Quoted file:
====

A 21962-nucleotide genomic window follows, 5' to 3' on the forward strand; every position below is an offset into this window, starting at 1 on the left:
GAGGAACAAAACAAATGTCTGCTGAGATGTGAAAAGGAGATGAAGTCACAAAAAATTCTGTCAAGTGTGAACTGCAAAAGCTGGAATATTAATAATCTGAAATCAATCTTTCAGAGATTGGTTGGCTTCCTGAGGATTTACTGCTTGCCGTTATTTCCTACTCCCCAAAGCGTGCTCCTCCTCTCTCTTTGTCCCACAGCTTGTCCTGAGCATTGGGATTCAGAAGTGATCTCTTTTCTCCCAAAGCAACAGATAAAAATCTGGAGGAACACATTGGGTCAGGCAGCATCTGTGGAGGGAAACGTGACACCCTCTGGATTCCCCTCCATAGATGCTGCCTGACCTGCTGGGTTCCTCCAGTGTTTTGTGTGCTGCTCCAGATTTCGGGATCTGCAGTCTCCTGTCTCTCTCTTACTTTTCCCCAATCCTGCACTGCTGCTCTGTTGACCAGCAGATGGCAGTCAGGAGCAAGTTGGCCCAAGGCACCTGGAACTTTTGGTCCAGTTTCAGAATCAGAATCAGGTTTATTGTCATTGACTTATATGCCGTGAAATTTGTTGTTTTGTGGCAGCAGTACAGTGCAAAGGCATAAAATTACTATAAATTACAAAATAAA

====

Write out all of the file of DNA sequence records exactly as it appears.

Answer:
A 21962-nucleotide genomic window follows, 5' to 3' on the forward strand; every position below is an offset into this window, starting at 1 on the left:
GAGGAACAAAACAAATGTCTGCTGAGATGTGAAAAGGAGATGAAGTCACAAAAAATTCTGTCAAGTGTGAACTGCAAAAGCTGGAATATTAATAATCTGAAATCAATCTTTCAGAGATTGGTTGGCTTCCTGAGGATTTACTGCTTGCCGTTATTTCCTACTCCCCAAAGCGTGCTCCTCCTCTCTCTTTGTCCCACAGCTTGTCCTGAGCATTGGGATTCAGAAGTGATCTCTTTTCTCCCAAAGCAACAGATAAAAATCTGGAGGAACACATTGGGTCAGGCAGCATCTGTGGAGGGAAACGTGACACCCTCTGGATTCCCCTCCATAGATGCTGCCTGACCTGCTGGGTTCCTCCAGTGTTTTGTGTGCTGCTCCAGATTTCGGGATCTGCAGTCTCCTGTCTCTCTCTTACTTTTCCCCAATCCTGCACTGCTGCTCTGTTGACCAGCAGATGGCAGTCAGGAGCAAGTTGGCCCAAGGCACCTGGAACTTTTGGTCCAGTTTCAGAATCAGAATCAGGTTTATTGTCATTGACTTATATGCCGTGAAATTTGTTGTTTTGTGGCAGCAGTACAGTGCAAAGGCATAAAATTACTATAAATTACAAAATAAA